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ALS: A fierce diagnosis

Written by DS on in the category Interviews with the tags , .


Do you remember the Ice Bucket Challenge? Back in 2014, it was used to create awareness and collect donations for research to combat ALS (Amyotrophic Lateral Sclerosis), a severe neurodegenerative disease that typically causes death within two to five years after onset. (Famous scientist Stephen Hawking is one of the few long-term survivors of the disease.) A genetic predisposition for this disease can be found in 15% of the cases, but no cause has been found for the remaining 85%. We spoke with ALS specialist Prof. Philip Van Damme (UZ Leuven, VIB Vesalius Research Center - KU Leuven) to get a better understanding of this devastating condition.

Attacking the motor neuron

“If you have ALS, the neurons of your motor system start to die,” Van Damme explains. The motor system is used to move your muscles, and it consists of two levels: the upper motor neurons in the cortex, and the lower motor neurons, located in the brain stem and the spinal cord. The muscle movement signal travels from the upper to the lower motor neurons; the brain stem neurons activate the muscles of the face and the bulbar muscles (used for swallowing, chewing and talking), while the spinal cord neurons are responsible for all voluntary movement.

The median survival time is 36 months.


“The disease is mostly diagnosed between 6 to 12 months after the start and progresses very rapidly,” Van Damme says. “The first symptoms can be the loss of muscle force in the limbs, often beginning in one hand. It can also start with articulation and swallowing problems. The median survival time is 36 months. However, there is a lot of variation, and 10 to 15% of the patients have a milder form of the disease.”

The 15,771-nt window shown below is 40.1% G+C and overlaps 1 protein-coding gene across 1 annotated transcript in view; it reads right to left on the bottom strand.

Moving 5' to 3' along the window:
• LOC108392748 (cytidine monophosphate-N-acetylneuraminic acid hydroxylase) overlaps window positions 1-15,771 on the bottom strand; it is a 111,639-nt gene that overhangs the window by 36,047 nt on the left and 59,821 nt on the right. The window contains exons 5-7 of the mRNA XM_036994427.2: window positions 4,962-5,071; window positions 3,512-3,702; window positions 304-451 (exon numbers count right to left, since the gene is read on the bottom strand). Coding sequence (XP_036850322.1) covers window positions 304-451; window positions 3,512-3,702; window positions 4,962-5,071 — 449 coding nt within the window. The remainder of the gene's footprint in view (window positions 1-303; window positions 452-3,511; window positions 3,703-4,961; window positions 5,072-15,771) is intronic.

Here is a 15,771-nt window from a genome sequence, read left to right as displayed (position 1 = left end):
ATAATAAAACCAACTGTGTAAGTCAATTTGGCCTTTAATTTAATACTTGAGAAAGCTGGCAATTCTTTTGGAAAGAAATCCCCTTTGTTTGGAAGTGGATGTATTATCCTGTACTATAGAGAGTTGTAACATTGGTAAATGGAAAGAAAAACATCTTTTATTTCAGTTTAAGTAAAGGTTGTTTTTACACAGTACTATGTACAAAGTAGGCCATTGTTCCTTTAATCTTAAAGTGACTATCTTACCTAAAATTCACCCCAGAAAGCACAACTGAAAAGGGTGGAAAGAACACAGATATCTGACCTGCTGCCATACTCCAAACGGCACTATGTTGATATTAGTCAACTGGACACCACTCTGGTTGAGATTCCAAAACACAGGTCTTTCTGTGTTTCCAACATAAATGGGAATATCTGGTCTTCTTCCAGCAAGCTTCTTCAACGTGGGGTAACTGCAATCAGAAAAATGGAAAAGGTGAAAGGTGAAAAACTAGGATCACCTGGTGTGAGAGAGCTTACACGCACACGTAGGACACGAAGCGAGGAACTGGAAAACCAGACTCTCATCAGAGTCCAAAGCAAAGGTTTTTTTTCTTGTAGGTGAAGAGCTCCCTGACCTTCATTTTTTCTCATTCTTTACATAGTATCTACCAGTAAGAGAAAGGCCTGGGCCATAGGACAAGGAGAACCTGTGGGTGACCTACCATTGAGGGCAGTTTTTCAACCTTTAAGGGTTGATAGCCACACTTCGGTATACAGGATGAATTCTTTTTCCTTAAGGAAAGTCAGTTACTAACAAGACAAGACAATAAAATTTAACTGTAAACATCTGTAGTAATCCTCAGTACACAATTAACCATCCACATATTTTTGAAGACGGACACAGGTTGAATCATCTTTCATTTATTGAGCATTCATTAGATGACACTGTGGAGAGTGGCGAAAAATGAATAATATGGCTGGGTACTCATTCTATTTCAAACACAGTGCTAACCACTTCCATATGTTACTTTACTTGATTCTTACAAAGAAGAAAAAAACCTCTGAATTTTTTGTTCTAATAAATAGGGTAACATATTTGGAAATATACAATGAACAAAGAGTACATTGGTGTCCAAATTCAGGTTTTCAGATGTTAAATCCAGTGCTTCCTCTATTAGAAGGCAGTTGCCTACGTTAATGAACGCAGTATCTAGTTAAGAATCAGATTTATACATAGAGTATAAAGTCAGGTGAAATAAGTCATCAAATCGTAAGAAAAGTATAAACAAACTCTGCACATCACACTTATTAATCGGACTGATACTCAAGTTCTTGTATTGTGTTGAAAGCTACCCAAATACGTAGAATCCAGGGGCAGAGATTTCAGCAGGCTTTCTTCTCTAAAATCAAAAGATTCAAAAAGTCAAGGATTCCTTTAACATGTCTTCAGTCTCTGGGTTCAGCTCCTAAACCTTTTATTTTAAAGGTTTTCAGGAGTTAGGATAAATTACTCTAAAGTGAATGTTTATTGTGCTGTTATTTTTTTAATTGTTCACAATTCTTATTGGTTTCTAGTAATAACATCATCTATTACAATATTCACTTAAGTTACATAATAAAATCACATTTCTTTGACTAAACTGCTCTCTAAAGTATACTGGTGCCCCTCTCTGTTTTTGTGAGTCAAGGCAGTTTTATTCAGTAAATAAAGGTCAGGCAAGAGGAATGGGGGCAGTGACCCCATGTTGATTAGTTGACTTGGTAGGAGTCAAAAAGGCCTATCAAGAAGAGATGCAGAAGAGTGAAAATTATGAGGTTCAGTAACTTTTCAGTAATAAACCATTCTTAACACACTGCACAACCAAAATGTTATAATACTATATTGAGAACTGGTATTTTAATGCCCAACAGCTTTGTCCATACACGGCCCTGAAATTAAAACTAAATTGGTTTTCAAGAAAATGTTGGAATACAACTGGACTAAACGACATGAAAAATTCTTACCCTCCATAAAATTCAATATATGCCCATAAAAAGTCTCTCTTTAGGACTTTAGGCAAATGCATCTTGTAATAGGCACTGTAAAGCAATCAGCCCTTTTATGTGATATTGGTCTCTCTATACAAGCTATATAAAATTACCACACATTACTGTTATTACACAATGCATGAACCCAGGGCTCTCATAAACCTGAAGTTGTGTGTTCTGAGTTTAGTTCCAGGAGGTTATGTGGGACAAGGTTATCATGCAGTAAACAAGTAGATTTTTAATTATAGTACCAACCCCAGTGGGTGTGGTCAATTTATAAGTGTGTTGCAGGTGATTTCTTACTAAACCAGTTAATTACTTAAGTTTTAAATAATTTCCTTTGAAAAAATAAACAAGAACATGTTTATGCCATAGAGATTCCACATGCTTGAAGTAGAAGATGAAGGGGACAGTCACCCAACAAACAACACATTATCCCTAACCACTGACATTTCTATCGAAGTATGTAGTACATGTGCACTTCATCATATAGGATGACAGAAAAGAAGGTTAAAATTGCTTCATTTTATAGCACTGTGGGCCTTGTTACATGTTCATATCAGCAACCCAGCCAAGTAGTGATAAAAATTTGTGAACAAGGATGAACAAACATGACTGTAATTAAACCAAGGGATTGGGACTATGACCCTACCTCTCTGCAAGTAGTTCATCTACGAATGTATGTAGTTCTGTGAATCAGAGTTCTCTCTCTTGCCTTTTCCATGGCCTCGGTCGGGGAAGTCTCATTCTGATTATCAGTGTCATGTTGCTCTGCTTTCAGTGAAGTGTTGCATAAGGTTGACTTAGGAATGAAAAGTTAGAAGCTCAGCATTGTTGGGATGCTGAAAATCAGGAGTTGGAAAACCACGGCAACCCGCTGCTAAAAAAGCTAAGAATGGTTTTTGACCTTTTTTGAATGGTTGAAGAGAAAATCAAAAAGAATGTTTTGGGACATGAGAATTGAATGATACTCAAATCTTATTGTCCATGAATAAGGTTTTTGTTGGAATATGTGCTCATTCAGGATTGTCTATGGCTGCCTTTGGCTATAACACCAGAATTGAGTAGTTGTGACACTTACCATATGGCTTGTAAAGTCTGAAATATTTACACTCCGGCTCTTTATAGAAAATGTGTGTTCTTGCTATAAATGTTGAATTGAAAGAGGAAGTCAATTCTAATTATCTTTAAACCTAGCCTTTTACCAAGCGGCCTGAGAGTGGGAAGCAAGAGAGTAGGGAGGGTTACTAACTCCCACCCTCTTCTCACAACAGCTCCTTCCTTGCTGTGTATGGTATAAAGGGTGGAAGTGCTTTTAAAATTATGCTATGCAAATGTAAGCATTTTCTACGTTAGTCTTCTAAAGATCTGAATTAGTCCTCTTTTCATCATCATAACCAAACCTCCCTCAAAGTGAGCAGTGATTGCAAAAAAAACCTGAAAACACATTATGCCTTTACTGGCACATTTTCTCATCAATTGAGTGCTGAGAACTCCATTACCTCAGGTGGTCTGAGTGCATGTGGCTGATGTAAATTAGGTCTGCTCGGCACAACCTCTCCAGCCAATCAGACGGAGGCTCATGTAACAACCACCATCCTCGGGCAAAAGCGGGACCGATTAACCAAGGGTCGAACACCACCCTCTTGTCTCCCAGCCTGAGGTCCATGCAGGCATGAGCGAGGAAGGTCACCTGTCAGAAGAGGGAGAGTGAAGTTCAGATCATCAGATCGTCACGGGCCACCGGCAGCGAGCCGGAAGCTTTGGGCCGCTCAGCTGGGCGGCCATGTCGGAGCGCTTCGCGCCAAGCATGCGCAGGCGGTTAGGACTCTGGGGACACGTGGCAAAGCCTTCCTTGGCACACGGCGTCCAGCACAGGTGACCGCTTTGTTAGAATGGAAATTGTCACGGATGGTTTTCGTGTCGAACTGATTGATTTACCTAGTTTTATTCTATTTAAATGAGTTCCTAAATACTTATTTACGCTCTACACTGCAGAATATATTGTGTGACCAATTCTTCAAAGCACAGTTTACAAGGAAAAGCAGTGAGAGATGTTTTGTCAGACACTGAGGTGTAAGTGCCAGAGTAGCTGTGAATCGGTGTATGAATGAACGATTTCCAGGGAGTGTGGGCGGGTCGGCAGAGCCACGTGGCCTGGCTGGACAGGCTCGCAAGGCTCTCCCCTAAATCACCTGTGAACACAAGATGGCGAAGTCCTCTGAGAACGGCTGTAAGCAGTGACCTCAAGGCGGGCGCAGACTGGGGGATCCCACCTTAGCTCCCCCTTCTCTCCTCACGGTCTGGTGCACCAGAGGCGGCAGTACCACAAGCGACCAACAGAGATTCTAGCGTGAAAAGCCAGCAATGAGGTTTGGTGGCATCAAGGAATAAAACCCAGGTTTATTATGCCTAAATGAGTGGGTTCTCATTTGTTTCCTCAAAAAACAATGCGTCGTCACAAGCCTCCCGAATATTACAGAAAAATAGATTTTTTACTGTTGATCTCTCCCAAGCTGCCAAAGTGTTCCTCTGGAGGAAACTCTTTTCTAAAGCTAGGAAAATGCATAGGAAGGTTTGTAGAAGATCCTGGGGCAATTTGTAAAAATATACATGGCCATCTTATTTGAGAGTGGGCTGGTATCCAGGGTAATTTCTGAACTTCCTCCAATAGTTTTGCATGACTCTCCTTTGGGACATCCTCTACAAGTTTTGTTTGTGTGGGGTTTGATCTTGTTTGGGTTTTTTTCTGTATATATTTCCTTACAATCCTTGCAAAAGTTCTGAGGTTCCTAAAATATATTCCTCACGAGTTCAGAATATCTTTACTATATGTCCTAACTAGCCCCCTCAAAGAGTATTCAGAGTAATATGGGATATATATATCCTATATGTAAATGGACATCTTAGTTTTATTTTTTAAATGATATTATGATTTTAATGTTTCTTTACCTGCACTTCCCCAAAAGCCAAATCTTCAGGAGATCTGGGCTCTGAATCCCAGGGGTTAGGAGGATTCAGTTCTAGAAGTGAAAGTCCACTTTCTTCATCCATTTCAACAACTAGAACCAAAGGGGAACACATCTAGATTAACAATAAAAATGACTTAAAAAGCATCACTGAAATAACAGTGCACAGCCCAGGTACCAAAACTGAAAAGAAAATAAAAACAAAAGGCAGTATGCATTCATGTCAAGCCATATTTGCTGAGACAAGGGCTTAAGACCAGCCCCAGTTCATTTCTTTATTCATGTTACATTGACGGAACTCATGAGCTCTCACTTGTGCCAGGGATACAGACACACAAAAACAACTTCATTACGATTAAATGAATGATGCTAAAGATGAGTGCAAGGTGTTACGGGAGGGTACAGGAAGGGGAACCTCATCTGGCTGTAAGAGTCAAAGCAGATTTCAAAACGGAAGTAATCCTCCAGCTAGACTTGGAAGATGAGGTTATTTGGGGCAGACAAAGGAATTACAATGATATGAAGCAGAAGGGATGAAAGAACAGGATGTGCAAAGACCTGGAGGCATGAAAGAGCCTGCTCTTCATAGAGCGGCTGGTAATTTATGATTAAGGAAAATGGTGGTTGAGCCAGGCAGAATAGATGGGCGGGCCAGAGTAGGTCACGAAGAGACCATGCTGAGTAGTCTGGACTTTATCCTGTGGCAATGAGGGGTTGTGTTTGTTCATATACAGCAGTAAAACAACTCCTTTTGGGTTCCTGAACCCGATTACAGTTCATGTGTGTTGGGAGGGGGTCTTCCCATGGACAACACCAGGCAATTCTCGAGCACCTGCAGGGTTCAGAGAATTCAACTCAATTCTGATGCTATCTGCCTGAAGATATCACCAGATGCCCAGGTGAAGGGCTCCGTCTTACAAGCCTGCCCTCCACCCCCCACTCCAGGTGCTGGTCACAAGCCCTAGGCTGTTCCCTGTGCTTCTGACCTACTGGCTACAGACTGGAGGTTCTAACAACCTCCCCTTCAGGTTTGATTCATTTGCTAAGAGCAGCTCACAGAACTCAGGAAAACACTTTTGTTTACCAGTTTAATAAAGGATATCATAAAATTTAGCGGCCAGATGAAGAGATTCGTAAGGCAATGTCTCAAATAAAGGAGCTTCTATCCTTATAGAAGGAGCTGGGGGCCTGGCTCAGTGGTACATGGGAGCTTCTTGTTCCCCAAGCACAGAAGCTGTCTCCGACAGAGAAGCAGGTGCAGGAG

Occurring as frequently as MS

It is unclear exactly how many people get the disease every year, but it is estimated that there are 1 to 2 new cases per 100,000 inhabitants in Belgium. However, because the disease is so deadly, there are only 4 to 8 ALS patients per 100,000 people at any one time. ALS pops up between the ages of 45 and 65, and it occurs slightly more often in men. “In a lifetime, 1 in 400 people gets confronted with the disease,” Van Damme says. “This ratio is similar to the neuroinflammatory disease MS, but MS is much better known by the public, because — due to the chronic nature of MS — a patient population builds up.”

Having to tell patients the diagnosis of ALS and that the treatment options are limited is very difficult.
 

It’s a family curse

A clear genetic cause can be found in about 15% of the patients, who have inherited the autosomal dominant genes that cause ALS. Most of these patients are aware that ALS occurs in their family. “Not all people who carry ALS genes will develop the disease,” Van Damme says. “This depends on the penetrance of the genes, and this is affected by age. The older you become, the more likely that the disease will start to develop. However, some people die due to another cause before they develop ALS.”